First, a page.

Fake holidays can be nice, sure. If you want to be a real nihilistic jerk about this, all holidays are fake, nothing has any meaning, and Earth is just a moldy lab culture hurtling through the cosmos. One holiday, then, is as good as any other, and you feel a particular connection to the Irish people because your flat-footed grandfather or amorous grandmother gave an Irishman a handie during a screening of Dumbo back in 1941, good for you — make all the merry you want on St. Patrick’s Day.

It’d just be awfully nice if, when American merrymakers took to their cups on such tenuous holidays, they didn’t also chastise anyone who forgot to wear the appropriate revelry outfit, or pretend that an event like St. Patrick’s Day held any true meaning for non-gingers, since, as we all know, March 17 is the day each year when the barrier between gingers and everyone with souls is the thinnest, and all manner of red-haired, ghostly-skinned creatures can walk freely among us.

Maybe you have St. Patrick’s Day traditions — you meet friends for green waffles at a diner, you drink green beer, you get wasted, forget that your body is full of artificial dye, go to the bathroom, and spend the next several hours in a panic-stricken state, convinced you’re turning into an iguana from the inside out. That’s wonderful — enjoy your traditions, wallow in them like a red-furred satyr. Buy out the plastic shamrocks at Party City and slap them all over your front door, or go to a parade, or, if you’re a real effete asshole, drink a warm, fish-goo Guinness and flip through a copy of Malone Meurt, pretending a mere three years of high school French is really serving you well.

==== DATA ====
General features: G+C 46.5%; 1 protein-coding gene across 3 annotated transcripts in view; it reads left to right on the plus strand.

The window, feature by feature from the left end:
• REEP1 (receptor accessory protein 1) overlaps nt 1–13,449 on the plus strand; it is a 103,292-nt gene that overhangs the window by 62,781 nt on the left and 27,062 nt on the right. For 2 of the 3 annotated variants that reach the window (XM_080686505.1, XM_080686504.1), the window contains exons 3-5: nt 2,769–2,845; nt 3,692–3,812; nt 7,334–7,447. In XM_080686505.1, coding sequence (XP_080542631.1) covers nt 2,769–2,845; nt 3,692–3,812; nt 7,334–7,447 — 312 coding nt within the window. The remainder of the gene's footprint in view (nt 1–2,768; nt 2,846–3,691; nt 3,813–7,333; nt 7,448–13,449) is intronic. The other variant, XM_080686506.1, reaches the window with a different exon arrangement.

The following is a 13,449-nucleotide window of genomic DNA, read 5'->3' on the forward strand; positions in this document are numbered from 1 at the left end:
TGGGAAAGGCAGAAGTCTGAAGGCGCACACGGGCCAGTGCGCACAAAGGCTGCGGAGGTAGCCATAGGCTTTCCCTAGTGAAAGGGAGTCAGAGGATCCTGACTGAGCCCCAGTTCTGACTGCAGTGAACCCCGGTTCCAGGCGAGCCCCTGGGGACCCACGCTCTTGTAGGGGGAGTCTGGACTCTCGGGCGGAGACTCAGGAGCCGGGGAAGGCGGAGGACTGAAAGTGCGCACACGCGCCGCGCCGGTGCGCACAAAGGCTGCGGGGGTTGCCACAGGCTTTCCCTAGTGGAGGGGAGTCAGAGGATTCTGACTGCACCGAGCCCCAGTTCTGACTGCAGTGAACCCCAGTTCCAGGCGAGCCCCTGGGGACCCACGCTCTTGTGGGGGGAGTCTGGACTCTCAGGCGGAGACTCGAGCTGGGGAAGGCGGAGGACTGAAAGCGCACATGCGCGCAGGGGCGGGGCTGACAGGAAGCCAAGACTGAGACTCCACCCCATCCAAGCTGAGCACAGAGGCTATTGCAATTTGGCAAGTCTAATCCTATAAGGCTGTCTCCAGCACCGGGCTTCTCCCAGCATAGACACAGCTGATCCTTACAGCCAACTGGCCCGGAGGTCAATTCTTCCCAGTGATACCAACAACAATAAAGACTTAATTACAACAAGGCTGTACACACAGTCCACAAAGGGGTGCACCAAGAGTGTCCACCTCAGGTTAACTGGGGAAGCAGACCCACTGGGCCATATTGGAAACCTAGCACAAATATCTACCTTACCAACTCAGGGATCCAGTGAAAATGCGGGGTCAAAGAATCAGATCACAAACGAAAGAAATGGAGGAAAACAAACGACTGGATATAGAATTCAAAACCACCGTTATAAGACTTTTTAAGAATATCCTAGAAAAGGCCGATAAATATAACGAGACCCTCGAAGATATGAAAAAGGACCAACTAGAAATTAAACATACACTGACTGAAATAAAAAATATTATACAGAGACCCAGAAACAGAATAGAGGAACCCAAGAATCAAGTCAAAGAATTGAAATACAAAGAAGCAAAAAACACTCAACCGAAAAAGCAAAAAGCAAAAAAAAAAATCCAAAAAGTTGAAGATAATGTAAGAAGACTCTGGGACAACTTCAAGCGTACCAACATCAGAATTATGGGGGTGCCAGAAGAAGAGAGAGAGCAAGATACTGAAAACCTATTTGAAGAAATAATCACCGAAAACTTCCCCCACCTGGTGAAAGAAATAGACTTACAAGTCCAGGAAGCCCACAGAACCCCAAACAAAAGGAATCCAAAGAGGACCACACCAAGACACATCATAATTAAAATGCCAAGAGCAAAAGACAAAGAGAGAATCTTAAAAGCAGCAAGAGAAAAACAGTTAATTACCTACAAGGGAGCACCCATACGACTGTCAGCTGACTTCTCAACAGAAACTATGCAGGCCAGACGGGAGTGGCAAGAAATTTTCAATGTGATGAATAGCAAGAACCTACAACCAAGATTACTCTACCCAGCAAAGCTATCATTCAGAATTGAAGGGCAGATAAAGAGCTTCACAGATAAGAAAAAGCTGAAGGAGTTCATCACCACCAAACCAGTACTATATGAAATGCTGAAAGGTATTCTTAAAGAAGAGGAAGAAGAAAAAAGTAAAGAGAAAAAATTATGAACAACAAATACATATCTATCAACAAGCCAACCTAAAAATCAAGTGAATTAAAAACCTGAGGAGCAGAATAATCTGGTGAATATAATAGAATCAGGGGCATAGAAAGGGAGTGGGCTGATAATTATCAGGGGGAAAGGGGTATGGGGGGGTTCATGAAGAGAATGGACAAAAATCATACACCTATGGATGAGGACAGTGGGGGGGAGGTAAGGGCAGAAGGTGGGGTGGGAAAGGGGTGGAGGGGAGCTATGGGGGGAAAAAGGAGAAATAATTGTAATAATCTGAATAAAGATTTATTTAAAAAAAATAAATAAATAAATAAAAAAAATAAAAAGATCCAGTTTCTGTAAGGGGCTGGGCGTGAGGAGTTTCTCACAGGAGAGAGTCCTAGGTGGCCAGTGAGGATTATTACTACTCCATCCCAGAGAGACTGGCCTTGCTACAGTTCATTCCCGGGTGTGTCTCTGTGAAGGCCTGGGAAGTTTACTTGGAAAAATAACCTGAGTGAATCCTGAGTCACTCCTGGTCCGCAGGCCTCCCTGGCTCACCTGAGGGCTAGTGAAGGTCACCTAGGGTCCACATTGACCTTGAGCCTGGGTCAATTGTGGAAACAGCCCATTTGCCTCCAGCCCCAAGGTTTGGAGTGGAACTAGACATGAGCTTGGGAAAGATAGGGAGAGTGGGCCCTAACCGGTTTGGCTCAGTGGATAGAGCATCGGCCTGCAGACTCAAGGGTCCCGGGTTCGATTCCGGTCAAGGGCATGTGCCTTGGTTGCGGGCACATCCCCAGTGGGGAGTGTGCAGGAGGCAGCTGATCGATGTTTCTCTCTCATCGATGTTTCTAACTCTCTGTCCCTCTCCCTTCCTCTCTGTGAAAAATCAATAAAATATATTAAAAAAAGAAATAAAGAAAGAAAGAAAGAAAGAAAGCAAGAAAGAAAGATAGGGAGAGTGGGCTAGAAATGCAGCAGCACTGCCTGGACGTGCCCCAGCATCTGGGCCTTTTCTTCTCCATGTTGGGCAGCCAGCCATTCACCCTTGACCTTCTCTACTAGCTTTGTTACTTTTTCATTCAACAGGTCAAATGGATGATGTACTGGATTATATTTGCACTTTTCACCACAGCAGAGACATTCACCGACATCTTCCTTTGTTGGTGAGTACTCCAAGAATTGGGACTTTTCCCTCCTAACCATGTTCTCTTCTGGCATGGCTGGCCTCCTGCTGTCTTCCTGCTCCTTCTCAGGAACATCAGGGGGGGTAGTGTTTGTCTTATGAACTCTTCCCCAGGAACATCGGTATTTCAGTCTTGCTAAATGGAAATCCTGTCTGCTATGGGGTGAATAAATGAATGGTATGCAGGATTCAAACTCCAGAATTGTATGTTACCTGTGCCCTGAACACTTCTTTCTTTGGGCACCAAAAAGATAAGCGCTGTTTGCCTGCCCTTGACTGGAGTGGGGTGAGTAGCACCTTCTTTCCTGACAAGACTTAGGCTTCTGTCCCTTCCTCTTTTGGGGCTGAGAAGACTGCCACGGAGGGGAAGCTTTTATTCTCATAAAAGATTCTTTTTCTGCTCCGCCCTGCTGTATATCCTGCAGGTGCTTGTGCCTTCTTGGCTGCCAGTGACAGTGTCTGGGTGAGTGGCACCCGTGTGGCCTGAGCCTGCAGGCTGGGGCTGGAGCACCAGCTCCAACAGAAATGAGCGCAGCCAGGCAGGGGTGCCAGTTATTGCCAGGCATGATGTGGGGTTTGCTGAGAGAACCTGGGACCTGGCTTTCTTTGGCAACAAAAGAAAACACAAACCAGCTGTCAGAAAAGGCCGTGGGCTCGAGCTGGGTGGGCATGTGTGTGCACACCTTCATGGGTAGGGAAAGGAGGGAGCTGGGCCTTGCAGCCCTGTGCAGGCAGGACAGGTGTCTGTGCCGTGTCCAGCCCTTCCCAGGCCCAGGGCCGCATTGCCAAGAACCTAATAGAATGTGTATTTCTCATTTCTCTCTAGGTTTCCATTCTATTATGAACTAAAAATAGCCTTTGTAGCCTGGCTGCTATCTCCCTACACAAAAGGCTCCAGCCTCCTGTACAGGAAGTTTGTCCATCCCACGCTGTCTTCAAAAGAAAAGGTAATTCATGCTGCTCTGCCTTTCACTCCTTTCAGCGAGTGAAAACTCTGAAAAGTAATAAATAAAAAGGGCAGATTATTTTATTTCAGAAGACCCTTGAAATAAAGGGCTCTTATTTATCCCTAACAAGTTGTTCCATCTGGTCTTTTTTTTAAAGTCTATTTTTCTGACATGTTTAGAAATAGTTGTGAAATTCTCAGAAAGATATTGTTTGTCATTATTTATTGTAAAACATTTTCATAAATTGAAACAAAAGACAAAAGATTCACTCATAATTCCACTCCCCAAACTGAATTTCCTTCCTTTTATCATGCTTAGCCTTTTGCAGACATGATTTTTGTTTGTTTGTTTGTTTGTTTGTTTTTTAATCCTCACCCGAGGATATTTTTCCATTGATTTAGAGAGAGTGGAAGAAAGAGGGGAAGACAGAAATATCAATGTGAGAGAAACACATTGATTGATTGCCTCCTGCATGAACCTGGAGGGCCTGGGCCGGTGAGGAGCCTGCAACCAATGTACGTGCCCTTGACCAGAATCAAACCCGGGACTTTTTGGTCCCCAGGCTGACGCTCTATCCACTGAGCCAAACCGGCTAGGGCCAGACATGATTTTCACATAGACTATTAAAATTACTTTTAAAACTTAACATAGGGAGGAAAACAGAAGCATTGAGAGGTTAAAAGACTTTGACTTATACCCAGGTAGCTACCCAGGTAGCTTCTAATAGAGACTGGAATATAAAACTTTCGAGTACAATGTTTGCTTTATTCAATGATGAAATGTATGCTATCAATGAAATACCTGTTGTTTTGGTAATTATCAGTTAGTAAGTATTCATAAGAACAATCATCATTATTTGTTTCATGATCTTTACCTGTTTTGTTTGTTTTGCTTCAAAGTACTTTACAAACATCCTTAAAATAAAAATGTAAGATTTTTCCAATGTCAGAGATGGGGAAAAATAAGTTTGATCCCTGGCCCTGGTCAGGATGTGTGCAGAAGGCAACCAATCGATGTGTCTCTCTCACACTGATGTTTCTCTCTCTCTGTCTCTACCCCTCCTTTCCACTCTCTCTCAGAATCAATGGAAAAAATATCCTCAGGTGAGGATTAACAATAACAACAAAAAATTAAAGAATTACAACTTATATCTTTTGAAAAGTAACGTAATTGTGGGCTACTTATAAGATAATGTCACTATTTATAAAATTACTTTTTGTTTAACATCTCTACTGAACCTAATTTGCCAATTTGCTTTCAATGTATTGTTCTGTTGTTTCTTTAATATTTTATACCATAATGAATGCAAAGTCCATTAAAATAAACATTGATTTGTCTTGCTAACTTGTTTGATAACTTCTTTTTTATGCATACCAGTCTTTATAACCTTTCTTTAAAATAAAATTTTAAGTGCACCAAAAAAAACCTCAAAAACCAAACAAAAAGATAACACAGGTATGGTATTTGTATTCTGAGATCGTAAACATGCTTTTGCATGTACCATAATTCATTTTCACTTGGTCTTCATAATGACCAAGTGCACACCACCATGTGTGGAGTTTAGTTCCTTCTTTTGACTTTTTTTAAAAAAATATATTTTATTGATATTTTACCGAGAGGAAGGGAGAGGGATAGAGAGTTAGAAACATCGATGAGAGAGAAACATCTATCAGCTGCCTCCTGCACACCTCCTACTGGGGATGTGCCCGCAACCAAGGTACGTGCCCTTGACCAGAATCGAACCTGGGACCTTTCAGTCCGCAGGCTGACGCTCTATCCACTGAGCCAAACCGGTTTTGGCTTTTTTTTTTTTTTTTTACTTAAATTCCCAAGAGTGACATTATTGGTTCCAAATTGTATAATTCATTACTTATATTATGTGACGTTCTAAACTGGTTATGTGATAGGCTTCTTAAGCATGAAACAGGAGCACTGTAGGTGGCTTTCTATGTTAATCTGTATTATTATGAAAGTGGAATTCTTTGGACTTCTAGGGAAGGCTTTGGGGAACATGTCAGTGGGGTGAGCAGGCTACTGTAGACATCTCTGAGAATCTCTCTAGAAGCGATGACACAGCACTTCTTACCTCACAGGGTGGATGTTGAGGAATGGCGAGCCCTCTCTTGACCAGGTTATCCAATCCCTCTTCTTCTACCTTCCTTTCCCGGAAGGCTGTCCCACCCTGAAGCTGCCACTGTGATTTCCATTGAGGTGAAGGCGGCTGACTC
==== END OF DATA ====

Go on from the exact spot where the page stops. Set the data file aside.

What you must not, under any circumstances, do is exploit this hollow husk of an Americanized holiday so you can catch up on all the day-drinking you’ve missed out on because your Bacchic inclinations have been repressed by booze-shaming scions of the temperance movement. You must not, in your zeal to deaden the utter mortification of being trapped inside an organic machine that secretes, burps, oozes, farts, and expels with infinite and ignominious variety, fall prey to the hive-mind belief that it is your duty, as a person related distantly to or distantly aware of Ireland, to celebrate the arrival of Christianity to and simultaneous departure of snakes from a mossy rock plunked down in the northern Atlantic. You must not put on a green uniform and turn into a member of the St. Patrick’s Day Stasi, marching proudly around, shaming people dressed in beiges and greys, fine people just trying to enjoy their Sunday afternoon.

Don’t let the calendar turn you into a holiday zombie — defy Ireland, that bastion of oppressive cultural empire-building. Pick another day to relieve the March doldrums, or just decide to drink without tricking yourself into believe you’re celebrating something. That’s how stupid drinking games get started.